Tennessee is paying $2.48 million to settle a lawsuit filed by eight unidentified women who said the school had violated Title IX regulations and created a "hostile sexual environment" through a policy of indifference toward assaults by athletes.
Lawyers for the school and the plaintiffs issued a joint press release Tuesday announcing the settlement.
"We are satisfied that, while universities everywhere struggle with these issues, the University of Tennessee has made significant progress in the way they educate and respond to sexual assault cases," said David Randolph Smith, the lawyer representing the plaintiffs. "My clients and I are also convinced that the University's leadership is truly committed to continue its exemplary efforts to create a model as it relates to sexual misconduct."
Tennessee's athletic department and the school's central administration will split the cost of the settlement. According to the release announcing the settlement, no taxpayer dollars, student fees or donor funds would be used to fund the settlement, and the funding instead will come "from other income-generating activities within the university."
Tennessee chancellor Jimmy Cheek said he will soon announce a new series of initiatives on campus to improve its Title IX efforts, including additional support and budgeting specifically in areas related to sexual assault, student conduct, education programming and student well-being. UT president Joe DiPietro said he would appoint an independent commission to review existing programs make recommendations addressing the issues of sexual assault and misconduct.
"No university will be able to prevent every incident of students, faculty or staff making bad judgments," Cheek said in a statement. "Like many institutions we are not perfect, but our goal is to continue to be the best we can be at creating awareness, educating, and preventing discrimination and abuse in any form, and to continue to be equally prepared when it does happen and to deal with it promptly, sensitively, fairly and effectively.
"We've come a long way in recent years, and we are working every day to be even better. Our first priority is the safety and well-being of every member of our University community."
The announcement of the settlement comes two weeks after Cheek announced he would step down as chancellor to return to teaching. Cheek's move won't become effective until a successor is appointed. When he announced the move last month, Cheek said it was a personal decision unrelated to the Title IX suit.
According to the release, negotiations toward a settlement "began in earnest in April." The case wasn't scheduled to go to trial until 2018, and the release noted that the cost to litigate the case all the way to trial could have cost as much as $5.5 million. As of June 8, the state had paid over $220,000 in legal fees associated with the lawsuit.
The release also noted that the school "is not admitting guilt, negligence or unlawful acts" as part of the settlement.
Six women filed the suit in federal court in Nashville on Feb. 9. Two more plaintiffs added their names to an amended complaint two weeks later. The original complaint referenced incidents dating back to 1995 to show how the school has historically handled reports of player misconduct, and one paragraph mentioned a sexual harassment complaint made by a Tennessee trainer in 1996 that included an incident involving recently retired quarterback Peyton Manning, who was playing for Tennessee at the time.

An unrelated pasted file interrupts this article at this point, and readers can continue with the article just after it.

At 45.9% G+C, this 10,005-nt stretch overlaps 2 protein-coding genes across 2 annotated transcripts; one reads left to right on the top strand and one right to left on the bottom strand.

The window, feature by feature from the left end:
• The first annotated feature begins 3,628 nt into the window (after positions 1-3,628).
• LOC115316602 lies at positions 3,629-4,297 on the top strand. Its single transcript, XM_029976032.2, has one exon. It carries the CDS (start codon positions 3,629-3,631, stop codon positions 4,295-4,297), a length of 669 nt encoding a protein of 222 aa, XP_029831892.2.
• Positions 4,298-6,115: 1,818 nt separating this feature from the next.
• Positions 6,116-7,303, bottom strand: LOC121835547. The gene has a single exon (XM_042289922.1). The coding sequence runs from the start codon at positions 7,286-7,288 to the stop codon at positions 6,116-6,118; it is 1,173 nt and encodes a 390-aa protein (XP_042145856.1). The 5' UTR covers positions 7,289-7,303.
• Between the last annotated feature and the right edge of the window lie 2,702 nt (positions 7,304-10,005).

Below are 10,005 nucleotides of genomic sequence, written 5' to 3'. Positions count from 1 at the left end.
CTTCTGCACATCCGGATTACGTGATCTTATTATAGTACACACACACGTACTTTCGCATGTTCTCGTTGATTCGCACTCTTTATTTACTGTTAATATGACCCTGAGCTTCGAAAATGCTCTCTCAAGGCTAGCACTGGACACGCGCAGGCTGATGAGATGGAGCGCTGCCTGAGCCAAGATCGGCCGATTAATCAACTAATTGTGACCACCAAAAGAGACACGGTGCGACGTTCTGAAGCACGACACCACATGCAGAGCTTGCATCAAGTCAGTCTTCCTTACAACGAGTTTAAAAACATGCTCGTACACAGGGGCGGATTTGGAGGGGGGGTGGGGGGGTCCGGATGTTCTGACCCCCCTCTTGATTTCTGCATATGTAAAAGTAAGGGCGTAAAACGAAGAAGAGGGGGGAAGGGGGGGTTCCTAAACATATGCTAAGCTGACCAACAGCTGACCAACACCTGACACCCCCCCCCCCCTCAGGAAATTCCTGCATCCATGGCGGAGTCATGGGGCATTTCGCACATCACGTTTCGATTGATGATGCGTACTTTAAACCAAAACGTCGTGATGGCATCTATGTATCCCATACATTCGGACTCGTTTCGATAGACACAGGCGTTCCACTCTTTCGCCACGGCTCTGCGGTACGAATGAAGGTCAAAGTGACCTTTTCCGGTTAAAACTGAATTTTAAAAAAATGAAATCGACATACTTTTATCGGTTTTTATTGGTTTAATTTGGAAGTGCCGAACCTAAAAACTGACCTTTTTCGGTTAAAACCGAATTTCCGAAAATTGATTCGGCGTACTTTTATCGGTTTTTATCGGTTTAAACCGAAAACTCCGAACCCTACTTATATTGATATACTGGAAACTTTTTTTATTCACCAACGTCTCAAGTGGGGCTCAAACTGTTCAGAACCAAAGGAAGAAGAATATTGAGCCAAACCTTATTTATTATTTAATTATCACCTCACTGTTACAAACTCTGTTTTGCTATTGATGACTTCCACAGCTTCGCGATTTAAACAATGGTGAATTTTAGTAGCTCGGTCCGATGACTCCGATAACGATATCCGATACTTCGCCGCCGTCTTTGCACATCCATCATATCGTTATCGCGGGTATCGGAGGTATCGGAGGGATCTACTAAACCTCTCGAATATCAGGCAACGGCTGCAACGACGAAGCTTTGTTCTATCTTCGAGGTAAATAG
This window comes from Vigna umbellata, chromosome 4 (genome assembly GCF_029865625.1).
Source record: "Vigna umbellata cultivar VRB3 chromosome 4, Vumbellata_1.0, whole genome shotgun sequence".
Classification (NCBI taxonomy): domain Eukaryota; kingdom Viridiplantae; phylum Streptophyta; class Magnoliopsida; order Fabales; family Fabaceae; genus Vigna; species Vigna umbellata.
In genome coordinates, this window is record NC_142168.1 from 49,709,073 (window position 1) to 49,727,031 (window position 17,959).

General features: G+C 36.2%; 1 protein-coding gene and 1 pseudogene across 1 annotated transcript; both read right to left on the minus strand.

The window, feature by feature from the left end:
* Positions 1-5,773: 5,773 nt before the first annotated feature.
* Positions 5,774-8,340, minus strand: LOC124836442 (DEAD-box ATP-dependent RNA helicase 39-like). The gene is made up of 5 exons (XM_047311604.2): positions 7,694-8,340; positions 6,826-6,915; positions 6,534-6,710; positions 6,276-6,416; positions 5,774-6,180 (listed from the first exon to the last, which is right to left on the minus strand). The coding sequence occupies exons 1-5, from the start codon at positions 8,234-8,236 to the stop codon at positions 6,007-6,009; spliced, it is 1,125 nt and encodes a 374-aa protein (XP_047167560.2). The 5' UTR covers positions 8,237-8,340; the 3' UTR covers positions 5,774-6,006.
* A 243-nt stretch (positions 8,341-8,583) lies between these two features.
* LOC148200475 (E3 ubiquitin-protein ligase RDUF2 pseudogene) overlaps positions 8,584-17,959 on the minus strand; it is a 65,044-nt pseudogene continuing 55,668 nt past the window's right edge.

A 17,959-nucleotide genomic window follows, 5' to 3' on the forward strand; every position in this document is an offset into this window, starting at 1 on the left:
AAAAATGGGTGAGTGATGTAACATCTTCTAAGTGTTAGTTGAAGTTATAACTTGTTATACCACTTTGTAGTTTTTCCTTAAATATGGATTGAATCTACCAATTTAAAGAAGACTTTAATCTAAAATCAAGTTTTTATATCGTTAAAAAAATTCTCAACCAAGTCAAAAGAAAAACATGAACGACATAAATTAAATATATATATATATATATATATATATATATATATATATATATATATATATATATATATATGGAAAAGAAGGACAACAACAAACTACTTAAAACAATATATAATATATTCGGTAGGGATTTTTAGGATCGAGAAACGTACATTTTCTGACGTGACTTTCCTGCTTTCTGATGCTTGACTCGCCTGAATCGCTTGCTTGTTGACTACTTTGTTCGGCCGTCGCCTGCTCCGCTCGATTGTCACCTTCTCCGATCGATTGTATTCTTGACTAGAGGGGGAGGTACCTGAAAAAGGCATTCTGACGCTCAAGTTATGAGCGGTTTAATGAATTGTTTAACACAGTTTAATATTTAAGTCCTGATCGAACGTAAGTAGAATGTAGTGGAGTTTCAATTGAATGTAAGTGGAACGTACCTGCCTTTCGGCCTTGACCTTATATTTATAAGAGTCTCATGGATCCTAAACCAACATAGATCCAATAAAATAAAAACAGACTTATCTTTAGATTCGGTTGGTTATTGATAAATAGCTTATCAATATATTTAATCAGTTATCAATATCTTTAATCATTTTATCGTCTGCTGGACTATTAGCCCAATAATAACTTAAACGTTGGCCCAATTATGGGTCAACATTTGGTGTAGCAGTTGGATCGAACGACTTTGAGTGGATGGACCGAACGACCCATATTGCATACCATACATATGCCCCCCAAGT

The amended complaint included a statement from former Tennessee football player Drae Bowles in which he said he assisted a woman who said she had been raped by two other players and that he later was attacked by teammates and told by football coach Butch Jones that he had "betrayed the team." When the document was filed, Jones responded by saying "the assertion that I ever attempted to belittle or demean a young man for taking action to help another person is absolutely false."
Tennessee reacted to the lawsuit by bringing all its head coaches together for a February press conference in which they defended the culture of the athletic department. Athletic director Dave Hart made similar remarks at a separate press conference two days later.
No athletic officials commented Tuesday night, but the release announcing the settlement included statements from Cheek, DiPietro and Tennessee Board of Trustees vice chair Raja Jubran.
"Settling this case was the right thing to do from a compassionate perspective for the young women involved and from a reputation perspective for the institution, regardless of the merits of the case," Jubran said. "One side ultimately would have won in court several years from now, and we felt confident about our legal position, but I truly believe that both sides would have lost.
"The intangible costs of emotional stress to those involved and the distraction to all of our positive progress at UT, over and above actual legal costs, would have been exorbitant."
Title IX is a federal statute that bans discrimination at schools that receive federal funding. The U.S. Department of Education in 2011 warned schools of their legal responsibilities to immediately investigate allegations of sexual assault, even if the criminal investigation has not concluded.